St Martin’s Press, $6.50, ISBN 0-312-98348-4
Contemporary Romance, 2003
How appropriate that this book is called Lead Me On – it’s an evil tease. This book takes its time to settle into its rhythm, and once it does, it’s a rather pleasant if a little too sweet read. But the pleasant second half comes at a cost: the first half of the book has our heroine Allison St Claire acting like a creepy bug-eyed girl whose sexual awakening causes her to act like a creepy sociopath.
Allison runs the gift store at the bed and breakfast inn she co-owns with her brother and sister. She has the face of an angel, I’m told, but she is also shy and mousy and frigid to the point that I bet she kills puppies for fun when we’re not watching her too closely. While her family tries to tackle a scheming rival from suing them out of their home and business, she gasps, stares wide-eyed, and all but hyperventilates at the sight of the new guest – Scott Lawrence, mystery writer extraordinaire.
I suspect that Julie Ortolon must be enjoying the part where Scott is not only a writer, he’s a celebrity and everyone from mere plebeians to TV folks trip over to fawn over him. I won’t be surprised if Ms Ortolon has a few romantic suspense dreams at the back of her mind. It’s a bit ridiculous to see everybody getting excited over a mere writer in their presence, not now, not at this age when authors rarely figure in the idol-worship of celebrities.
I choose to overlook Allison’s ridiculous near-orgasm when Scott’s agent appoints her as his go-between with Scott. She’s a certified nutcase, and nutcases don’t think or act like you and I.
Scott is here to get a muse and get laid. Alas, he just has to be attracted to Little Ms Fragile Porcelain Princess here. He is so hot, he catalyzes Ms Creepy Fragile Femme’s sexual awakening in that she decides to toss her inhibitions, she wants to have sex with Scott NOW.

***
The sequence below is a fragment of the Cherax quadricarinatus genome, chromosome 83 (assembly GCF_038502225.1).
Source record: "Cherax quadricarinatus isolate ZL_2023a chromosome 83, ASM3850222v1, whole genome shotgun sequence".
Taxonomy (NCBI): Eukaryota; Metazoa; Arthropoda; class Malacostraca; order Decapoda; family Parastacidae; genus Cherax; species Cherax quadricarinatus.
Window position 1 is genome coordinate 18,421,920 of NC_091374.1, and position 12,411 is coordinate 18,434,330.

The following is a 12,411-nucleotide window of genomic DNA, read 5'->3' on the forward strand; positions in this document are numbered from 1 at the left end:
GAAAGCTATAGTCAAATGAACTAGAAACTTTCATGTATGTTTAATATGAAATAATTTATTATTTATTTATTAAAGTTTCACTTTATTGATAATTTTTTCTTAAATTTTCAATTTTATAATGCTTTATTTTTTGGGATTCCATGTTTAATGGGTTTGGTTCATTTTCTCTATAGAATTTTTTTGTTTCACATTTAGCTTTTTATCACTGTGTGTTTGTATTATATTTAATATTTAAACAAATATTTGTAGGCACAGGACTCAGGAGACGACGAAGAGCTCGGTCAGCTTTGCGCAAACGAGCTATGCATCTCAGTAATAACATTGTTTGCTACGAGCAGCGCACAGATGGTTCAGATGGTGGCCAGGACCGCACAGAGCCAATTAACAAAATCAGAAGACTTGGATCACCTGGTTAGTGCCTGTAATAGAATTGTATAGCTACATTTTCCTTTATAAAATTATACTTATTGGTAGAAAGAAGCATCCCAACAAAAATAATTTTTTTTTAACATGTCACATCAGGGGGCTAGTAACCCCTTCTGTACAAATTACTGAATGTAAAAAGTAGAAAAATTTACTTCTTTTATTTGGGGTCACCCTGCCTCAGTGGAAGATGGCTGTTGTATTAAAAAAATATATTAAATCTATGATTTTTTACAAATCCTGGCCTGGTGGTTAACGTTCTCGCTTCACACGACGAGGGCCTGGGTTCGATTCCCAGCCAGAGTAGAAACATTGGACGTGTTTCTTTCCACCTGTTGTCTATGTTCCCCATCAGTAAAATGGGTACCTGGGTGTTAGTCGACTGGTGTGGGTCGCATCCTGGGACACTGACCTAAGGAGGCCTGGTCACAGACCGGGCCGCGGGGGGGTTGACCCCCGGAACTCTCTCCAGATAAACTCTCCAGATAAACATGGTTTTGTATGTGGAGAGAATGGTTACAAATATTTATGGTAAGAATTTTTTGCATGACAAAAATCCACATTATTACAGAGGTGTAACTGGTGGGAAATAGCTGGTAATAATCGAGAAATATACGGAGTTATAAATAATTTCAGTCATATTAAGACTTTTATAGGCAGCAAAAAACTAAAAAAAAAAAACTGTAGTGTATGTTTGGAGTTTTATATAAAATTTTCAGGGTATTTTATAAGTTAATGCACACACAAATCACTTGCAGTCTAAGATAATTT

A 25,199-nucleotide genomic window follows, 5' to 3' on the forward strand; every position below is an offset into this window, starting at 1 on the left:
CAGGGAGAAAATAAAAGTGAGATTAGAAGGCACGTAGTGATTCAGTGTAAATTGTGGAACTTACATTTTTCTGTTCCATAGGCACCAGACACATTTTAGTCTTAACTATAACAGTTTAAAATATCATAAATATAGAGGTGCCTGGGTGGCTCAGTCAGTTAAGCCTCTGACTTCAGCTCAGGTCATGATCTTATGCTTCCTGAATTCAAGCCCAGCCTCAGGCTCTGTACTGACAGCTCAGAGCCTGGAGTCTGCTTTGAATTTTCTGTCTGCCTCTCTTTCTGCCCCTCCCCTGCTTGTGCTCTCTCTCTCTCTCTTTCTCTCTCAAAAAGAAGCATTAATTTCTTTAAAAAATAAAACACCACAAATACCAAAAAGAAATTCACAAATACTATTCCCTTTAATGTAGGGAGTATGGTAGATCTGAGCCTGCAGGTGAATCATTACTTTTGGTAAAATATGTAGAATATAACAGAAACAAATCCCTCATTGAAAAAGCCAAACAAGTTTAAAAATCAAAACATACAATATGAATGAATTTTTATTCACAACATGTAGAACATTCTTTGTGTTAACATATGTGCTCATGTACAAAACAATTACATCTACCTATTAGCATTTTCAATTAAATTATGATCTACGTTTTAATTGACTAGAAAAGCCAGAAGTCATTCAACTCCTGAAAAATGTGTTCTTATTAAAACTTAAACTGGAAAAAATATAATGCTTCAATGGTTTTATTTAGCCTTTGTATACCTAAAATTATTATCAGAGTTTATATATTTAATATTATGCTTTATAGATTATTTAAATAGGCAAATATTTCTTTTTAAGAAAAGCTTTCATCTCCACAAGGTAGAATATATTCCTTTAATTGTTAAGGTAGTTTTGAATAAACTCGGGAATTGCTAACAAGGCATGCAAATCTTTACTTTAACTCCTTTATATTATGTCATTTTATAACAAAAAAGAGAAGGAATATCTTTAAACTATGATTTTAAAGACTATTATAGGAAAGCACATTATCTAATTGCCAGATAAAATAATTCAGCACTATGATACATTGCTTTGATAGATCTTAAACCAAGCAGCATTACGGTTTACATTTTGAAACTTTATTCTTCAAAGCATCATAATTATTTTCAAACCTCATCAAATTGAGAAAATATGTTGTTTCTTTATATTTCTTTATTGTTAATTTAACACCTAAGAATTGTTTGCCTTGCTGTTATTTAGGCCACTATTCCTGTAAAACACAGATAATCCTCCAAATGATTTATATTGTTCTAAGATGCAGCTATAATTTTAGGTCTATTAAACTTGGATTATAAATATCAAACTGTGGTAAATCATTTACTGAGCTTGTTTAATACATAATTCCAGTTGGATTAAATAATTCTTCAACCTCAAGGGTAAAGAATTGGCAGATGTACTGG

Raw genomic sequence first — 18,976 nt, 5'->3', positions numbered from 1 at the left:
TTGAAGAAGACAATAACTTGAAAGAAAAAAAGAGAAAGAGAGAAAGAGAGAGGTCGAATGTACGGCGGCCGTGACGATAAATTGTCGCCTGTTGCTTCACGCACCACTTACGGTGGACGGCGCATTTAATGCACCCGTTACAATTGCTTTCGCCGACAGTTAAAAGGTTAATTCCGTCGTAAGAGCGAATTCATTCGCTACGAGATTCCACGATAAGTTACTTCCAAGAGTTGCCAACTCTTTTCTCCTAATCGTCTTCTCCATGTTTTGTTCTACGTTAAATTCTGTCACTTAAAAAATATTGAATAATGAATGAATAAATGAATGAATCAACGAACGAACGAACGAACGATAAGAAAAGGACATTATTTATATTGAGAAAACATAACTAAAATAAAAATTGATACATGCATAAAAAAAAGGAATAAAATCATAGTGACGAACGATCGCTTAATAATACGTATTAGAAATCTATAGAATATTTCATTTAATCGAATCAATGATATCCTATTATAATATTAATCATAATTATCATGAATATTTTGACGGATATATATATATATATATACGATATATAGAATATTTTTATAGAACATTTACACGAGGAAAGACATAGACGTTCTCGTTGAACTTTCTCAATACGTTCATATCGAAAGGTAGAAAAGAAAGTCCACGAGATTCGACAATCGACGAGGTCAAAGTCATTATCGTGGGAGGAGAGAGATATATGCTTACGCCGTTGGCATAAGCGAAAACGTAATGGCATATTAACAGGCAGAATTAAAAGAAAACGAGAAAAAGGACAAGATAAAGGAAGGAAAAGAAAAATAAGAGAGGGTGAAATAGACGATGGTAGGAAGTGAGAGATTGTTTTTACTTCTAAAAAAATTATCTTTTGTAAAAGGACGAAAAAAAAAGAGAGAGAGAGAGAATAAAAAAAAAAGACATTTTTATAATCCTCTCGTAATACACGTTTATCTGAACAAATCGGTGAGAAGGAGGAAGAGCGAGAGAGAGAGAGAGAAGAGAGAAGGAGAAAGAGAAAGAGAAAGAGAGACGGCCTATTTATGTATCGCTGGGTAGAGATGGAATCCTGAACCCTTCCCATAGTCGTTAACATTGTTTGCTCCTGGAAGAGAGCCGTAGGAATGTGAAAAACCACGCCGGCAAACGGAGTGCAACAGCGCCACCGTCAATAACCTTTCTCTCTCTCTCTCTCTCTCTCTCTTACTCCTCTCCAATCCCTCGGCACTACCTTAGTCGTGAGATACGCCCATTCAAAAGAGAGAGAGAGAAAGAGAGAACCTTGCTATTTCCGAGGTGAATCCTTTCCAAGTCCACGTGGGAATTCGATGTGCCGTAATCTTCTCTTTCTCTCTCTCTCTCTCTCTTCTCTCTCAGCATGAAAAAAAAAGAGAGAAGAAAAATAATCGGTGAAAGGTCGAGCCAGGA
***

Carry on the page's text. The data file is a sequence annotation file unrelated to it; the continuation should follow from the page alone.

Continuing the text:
Once this horribly contrived sex thing finally kicks into action, the book becomes much better, believe it or not. Scott is a consistently likable hero, from his politically incorrect opinions (I feel guilty about laughing at this) about lesbians (sexually frustrated man-haters who can’t get laid by the almighty male) to his incorrigible nature. Allison, once she goes some sense rogered into her, stops being so creepy-eyed scary and turns into a pathetic damsel in distress who just wants to cook, clean, and have babies (her own words, people!). But pathetic is an easier swallow than creepy, and Scott gets to act all daddy-loves-ya-sugar blustery and sweet on our pathetic, fragile, emotionally needy loser heroine, so I don’t know. Maybe that will be a decent trade-off for some readers out there.
It’s not entirely smooth sailing. For the most part, the secondary characters are just there for the sake of being there or to honor their obligatory appearances in return for their sequels. The Everybody Loves Allison and Everybody Loves Scott thing isn’t romantic as much as it is as annoying as Ray Romano’s face in its high sugar content. Everybody pampers Allison – no wonder she’s a walking borderline infant-child stupid headcase for too long in this story. The villain’s comeuppance is an anticlimax and there is an unnecessary ghost subplot that doesn’t go anywhere.
As it is, Lead Me On shows promise in its humor and its nicely done hero, but overall, it’s just an evil tease.